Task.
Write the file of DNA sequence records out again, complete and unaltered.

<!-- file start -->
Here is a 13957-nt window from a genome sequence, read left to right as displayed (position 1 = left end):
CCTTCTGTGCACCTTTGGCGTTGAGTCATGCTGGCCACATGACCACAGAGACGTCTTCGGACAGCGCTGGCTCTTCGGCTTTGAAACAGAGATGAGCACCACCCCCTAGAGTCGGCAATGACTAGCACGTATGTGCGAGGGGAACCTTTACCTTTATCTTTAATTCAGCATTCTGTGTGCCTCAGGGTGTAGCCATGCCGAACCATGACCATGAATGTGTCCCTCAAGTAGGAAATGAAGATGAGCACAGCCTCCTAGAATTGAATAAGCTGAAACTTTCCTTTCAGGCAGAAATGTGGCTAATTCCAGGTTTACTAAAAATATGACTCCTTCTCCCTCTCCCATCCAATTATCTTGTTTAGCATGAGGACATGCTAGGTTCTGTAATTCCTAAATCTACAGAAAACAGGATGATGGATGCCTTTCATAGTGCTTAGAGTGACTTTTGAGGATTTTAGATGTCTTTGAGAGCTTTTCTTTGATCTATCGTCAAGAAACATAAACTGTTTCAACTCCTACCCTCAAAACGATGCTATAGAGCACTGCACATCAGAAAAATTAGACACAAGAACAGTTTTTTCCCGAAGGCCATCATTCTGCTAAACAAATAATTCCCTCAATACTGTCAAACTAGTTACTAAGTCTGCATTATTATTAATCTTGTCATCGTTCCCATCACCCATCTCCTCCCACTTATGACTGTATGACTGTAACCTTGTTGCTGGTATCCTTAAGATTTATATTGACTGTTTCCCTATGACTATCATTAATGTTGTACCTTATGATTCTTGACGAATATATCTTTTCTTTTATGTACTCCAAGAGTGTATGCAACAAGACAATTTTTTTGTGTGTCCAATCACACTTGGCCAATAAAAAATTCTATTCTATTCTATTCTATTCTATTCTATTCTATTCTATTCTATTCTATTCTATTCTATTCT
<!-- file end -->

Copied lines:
Here is a 13957-nt window from a genome sequence, read left to right as displayed (position 1 = left end):
CCTTCTGTGCACCTTTGGCGTTGAGTCATGCTGGCCACATGACCACAGAGACGTCTTCGGACAGCGCTGGCTCTTCGGCTTTGAAACAGAGATGAGCACCACCCCCTAGAGTCGGCAATGACTAGCACGTATGTGCGAGGGGAACCTTTACCTTTATCTTTAATTCAGCATTCTGTGTGCCTCAGGGTGTAGCCATGCCGAACCATGACCATGAATGTGTCCCTCAAGTAGGAAATGAAGATGAGCACAGCCTCCTAGAATTGAATAAGCTGAAACTTTCCTTTCAGGCAGAAATGTGGCTAATTCCAGGTTTACTAAAAATATGACTCCTTCTCCCTCTCCCATCCAATTATCTTGTTTAGCATGAGGACATGCTAGGTTCTGTAATTCCTAAATCTACAGAAAACAGGATGATGGATGCCTTTCATAGTGCTTAGAGTGACTTTTGAGGATTTTAGATGTCTTTGAGAGCTTTTCTTTGATCTATCGTCAAGAAACATAAACTGTTTCAACTCCTACCCTCAAAACGATGCTATAGAGCACTGCACATCAGAAAAATTAGACACAAGAACAGTTTTTTCCCGAAGGCCATCATTCTGCTAAACAAATAATTCCCTCAATACTGTCAAACTAGTTACTAAGTCTGCATTATTATTAATCTTGTCATCGTTCCCATCACCCATCTCCTCCCACTTATGACTGTATGACTGTAACCTTGTTGCTGGTATCCTTAAGATTTATATTGACTGTTTCCCTATGACTATCATTAATGTTGTACCTTATGATTCTTGACGAATATATCTTTTCTTTTATGTACTCCAAGAGTGTATGCAACAAGACAATTTTTTTGTGTGTCCAATCACACTTGGCCAATAAAAAATTCTATTCTATTCTATTCTATTCTATTCTATTCTATTCTATTCTATTCTATTCTATTCTATTCT